Why it’s now green for go for the Scots tourist trade
IN the last 20 years, we have seen the growth of renewable energy sources, millions of tonnes of carbon and water saved and a stronger emphasis on local produce amongst sustainably minded business in Scotland.
But where did it all start?
When my business partner Jon Proctor and I launched Green Tourism, a sustainable accreditation business, 20 years ago, you might have argued we were well ahead of the sustainability curve. Global warming wasn’t something that concerned most people and the term carbon footprint certainly wasn’t commonplace. This made our job of encouraging tourism businesses to operate sustainably a challenge.
Without the pull of consumer demand for sustainable tourism, businesses did not see the benefit of investing time and money adopting environmentally friendly practices.
Twenty years on and with almost 1,000 Green Tourism-accredited businesses across Scotland, totalling more than 2,500 members across Britain, Italy, Canada and Zimbabwe, the impact of our combined contribution to protecting the planet is immense.
Addressing the positive impact Green Tourism-accredited businesses have had on the environment, a detailed analysis was undertaken across these businesses including accommodation providers, visitor attractions, tour operators and event and conference venues across Scotland. The results found that Green Tourism-accredited business in Scotland have saved one million tonnes of water, 250,000 tonnes of carbon and have all switched to sustainable sourcing.
Five million “green” bed nights were enjoyed last year in 2017, with 25 million visitors choosing sustainable destinations, attractions and venues the year before in 2016. This shows we are now seeing more sustainably-aware consumers driving the green economy and this is having an impact on tourism businesses looking to meet this demand.
The ‘green movement’ is extending to food with 30 per cent of tourism businesses now part of a local food initiative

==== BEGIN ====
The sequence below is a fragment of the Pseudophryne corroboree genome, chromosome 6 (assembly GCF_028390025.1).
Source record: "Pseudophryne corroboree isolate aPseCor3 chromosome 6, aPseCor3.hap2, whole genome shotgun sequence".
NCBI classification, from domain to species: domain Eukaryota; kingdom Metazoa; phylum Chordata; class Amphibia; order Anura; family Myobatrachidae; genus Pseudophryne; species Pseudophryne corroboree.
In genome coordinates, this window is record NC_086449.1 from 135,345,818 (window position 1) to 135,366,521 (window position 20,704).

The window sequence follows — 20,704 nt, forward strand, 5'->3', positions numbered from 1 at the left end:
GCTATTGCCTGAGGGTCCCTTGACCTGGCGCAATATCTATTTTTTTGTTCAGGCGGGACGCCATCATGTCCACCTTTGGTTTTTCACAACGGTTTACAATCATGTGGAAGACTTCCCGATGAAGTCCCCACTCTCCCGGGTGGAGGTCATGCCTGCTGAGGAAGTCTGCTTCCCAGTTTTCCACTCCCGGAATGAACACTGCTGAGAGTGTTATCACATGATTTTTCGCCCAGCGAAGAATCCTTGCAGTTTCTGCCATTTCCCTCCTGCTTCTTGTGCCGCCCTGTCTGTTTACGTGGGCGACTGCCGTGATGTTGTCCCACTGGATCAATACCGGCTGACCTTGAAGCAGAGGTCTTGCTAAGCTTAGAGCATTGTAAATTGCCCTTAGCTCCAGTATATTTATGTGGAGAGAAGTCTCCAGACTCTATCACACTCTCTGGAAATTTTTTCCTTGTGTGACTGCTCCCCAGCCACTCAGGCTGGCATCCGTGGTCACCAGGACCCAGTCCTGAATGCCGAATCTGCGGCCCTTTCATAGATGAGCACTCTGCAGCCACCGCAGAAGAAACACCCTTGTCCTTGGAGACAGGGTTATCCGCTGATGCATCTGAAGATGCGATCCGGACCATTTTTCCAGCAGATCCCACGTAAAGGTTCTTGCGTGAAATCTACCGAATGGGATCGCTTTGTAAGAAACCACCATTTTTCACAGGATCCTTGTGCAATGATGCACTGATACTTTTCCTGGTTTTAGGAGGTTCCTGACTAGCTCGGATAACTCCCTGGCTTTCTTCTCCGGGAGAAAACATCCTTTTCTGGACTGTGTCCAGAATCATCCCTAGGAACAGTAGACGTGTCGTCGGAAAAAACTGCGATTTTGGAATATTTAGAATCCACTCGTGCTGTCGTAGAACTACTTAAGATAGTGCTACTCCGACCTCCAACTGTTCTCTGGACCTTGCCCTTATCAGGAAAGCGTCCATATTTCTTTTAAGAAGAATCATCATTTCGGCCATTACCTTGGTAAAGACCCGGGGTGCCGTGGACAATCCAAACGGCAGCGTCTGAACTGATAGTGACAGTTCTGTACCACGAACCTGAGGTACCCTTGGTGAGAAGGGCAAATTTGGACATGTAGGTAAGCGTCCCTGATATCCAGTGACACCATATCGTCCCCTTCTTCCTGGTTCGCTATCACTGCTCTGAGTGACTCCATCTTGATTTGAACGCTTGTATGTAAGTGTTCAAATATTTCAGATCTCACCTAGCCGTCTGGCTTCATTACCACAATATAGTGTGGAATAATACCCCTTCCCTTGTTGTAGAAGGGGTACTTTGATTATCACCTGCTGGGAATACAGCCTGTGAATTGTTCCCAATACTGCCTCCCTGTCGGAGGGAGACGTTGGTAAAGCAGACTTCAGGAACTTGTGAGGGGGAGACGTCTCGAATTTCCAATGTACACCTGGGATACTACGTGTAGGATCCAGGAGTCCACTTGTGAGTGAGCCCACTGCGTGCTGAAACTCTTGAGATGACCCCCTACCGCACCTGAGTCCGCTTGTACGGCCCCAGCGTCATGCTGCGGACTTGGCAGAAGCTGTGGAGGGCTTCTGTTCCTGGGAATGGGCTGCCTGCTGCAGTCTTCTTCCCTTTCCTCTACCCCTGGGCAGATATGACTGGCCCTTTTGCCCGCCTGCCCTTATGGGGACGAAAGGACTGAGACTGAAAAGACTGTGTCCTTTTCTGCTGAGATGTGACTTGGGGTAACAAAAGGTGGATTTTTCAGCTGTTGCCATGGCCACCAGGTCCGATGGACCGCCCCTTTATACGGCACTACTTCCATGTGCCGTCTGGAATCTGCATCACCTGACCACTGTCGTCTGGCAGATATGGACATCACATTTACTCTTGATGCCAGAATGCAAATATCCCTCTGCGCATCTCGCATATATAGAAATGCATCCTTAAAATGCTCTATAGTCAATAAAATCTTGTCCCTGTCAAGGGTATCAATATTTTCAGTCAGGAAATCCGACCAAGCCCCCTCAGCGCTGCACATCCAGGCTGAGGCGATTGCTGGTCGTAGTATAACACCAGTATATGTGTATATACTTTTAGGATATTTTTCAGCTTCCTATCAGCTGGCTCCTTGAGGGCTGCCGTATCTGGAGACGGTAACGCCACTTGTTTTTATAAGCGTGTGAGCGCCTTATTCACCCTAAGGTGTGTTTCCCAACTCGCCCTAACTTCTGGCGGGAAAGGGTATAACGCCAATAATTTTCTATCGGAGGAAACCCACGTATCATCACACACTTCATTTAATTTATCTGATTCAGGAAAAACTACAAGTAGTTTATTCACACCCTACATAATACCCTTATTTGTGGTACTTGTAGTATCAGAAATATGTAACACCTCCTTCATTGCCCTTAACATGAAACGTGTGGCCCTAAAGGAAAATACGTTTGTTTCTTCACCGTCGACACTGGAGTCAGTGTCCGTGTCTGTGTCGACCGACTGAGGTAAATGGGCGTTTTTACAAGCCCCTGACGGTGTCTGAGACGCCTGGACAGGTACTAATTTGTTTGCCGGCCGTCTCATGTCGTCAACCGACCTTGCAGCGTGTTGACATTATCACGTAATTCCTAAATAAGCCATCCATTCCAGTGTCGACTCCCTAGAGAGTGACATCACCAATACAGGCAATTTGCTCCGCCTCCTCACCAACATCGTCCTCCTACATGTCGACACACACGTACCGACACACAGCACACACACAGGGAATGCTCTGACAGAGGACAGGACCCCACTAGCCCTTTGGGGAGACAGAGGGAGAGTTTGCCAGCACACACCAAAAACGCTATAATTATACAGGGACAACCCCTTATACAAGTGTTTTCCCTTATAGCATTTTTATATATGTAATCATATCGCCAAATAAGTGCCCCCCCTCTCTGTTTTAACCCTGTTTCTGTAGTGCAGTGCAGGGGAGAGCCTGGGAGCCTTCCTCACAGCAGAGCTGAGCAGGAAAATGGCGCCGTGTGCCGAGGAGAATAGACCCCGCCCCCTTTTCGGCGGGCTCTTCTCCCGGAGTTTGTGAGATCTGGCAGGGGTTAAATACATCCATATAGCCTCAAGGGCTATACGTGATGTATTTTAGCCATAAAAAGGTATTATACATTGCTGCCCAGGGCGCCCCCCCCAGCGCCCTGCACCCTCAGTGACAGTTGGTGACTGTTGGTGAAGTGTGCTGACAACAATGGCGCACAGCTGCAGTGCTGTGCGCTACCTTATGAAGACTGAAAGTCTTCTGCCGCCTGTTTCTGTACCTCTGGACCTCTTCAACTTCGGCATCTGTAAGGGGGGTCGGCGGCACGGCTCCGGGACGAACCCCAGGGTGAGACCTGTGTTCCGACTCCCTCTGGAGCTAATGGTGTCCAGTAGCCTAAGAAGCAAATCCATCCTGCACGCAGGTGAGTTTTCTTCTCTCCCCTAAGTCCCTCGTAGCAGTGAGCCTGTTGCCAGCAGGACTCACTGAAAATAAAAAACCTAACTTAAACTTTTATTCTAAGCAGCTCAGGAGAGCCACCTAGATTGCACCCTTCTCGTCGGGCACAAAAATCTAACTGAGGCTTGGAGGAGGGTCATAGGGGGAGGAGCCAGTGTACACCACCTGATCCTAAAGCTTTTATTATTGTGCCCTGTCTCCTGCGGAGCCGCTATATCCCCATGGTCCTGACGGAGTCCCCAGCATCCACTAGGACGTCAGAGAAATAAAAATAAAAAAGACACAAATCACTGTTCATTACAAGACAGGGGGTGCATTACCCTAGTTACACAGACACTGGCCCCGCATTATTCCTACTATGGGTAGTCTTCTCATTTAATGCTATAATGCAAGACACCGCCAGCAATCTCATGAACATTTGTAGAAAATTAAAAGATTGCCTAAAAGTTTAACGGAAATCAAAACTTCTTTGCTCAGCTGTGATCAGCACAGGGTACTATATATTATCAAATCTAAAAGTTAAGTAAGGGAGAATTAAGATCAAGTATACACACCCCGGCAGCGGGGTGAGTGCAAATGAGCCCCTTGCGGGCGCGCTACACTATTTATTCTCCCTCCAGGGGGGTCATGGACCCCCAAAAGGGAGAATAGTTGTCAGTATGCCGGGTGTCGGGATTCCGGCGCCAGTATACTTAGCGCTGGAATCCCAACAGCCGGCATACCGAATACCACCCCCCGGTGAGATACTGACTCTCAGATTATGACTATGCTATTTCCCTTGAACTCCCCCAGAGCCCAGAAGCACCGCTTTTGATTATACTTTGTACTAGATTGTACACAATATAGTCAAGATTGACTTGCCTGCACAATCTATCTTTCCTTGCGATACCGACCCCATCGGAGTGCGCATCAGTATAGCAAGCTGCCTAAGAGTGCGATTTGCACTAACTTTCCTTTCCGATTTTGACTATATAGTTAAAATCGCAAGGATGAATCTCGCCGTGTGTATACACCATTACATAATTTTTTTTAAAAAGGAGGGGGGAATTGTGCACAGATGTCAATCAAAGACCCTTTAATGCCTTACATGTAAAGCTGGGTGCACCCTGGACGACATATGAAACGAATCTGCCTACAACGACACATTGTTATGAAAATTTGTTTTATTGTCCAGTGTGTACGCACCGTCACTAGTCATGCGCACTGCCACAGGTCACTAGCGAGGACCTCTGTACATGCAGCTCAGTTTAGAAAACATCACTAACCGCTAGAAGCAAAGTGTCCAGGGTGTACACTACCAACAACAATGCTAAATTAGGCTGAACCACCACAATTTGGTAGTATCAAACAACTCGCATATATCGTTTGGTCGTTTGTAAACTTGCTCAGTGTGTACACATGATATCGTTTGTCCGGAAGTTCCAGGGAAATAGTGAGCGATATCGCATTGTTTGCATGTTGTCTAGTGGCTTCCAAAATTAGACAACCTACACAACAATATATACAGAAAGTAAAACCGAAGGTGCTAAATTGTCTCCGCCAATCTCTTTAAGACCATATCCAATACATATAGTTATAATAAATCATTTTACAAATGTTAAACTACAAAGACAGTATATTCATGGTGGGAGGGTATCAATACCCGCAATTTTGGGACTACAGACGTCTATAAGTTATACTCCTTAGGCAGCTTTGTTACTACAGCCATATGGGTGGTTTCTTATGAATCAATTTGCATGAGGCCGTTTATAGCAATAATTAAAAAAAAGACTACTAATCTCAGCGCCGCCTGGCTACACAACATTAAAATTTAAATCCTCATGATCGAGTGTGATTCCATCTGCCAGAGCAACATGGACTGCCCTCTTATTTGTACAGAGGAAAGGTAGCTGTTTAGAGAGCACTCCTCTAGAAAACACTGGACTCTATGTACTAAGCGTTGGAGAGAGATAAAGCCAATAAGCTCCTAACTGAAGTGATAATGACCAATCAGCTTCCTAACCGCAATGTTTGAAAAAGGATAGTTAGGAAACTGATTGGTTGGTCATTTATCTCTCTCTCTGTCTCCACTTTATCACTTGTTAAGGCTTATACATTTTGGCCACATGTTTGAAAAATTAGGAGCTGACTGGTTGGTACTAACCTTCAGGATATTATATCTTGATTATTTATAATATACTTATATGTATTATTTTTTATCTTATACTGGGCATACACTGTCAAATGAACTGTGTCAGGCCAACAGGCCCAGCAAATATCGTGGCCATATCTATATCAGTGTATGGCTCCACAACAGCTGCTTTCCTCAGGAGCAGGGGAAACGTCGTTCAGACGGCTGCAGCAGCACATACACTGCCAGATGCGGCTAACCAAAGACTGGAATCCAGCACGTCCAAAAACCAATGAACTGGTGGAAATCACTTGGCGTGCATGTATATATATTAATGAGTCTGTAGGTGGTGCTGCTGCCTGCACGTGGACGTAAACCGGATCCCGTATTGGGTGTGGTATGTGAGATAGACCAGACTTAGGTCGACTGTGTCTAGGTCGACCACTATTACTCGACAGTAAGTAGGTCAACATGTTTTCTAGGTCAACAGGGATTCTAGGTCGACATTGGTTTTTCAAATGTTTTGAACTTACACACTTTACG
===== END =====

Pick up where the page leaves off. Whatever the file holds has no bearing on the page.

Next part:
The benefits to the planet are far reaching – a staggering 1.5 million trees have been planted by environmentally-aware tourism businesses over the last 20 years and the “green movement” is extending to food with 30 per cent of tourism businesses now part of a local food initiative, an increase of 150 per cent in five years. Additionally, 84 per cent of Scottish food service businesses have switched to sustainable sourcing with at least 60 per cent of their menus coming from local producers in the last 12 months alone.
We have seen examples of innovative and inspirational ways of meeting sustainable goals. Once such example is Crieff Hydro, a gold award holder, that diverted 280kg of used soap from landfill, while at the same time supporting countries with poor sanitation through Mary’s meals.
We have set ambitious targets to broaden our reach and penetration through digital technologies, making assessments more accessible and productive and reporting easier so we can support businesses on their green journey.
Scotland’s reputation as a quality destination for visitors relies on continued investment and innovation, and with support from our member businesses and tourism organisations, this is possible. And as Visitscotland’s trend Hunt for Sustainability further highlighted, visitors are becoming more socially and environmentally conscious and going green has become increasingly important.
Our natural resources are limited and I believe that while all businesses must play their part, tourism businesses are in a strong position to deliver sustainable goals due to their unique relationship with people,
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